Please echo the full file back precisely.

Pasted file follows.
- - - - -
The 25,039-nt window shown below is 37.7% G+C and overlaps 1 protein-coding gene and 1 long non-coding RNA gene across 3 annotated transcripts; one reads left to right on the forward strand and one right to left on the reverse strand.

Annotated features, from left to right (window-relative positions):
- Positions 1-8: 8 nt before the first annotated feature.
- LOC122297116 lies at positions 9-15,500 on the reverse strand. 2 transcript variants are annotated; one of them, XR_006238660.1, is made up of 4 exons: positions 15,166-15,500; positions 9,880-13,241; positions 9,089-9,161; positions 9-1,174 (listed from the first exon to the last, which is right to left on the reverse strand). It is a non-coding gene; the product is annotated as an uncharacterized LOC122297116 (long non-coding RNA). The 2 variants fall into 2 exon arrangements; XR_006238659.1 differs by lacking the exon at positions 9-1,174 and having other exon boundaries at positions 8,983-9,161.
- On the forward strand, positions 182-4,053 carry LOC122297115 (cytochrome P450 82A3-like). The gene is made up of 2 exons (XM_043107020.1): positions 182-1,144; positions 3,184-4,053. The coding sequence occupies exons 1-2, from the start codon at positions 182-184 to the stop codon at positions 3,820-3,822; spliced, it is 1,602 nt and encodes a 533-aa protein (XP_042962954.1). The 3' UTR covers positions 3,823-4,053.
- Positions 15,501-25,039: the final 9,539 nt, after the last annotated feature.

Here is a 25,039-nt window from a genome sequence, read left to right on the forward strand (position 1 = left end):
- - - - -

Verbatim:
The 25,039-nt window shown below is 37.7% G+C and overlaps 1 protein-coding gene and 1 long non-coding RNA gene across 3 annotated transcripts; one reads left to right on the forward strand and one right to left on the reverse strand.

Annotated features, from left to right (window-relative positions):
- Positions 1-8: 8 nt before the first annotated feature.
- LOC122297116 lies at positions 9-15,500 on the reverse strand. 2 transcript variants are annotated; one of them, XR_006238660.1, is made up of 4 exons: positions 15,166-15,500; positions 9,880-13,241; positions 9,089-9,161; positions 9-1,174 (listed from the first exon to the last, which is right to left on the reverse strand). It is a non-coding gene; the product is annotated as an uncharacterized LOC122297116 (long non-coding RNA). The 2 variants fall into 2 exon arrangements; XR_006238659.1 differs by lacking the exon at positions 9-1,174 and having other exon boundaries at positions 8,983-9,161.
- On the forward strand, positions 182-4,053 carry LOC122297115 (cytochrome P450 82A3-like). The gene is made up of 2 exons (XM_043107020.1): positions 182-1,144; positions 3,184-4,053. The coding sequence occupies exons 1-2, from the start codon at positions 182-184 to the stop codon at positions 3,820-3,822; spliced, it is 1,602 nt and encodes a 533-aa protein (XP_042962954.1). The 3' UTR covers positions 3,823-4,053.
- Positions 15,501-25,039: the final 9,539 nt, after the last annotated feature.

Here is a 25,039-nt window from a genome sequence, read left to right on the forward strand (position 1 = left end):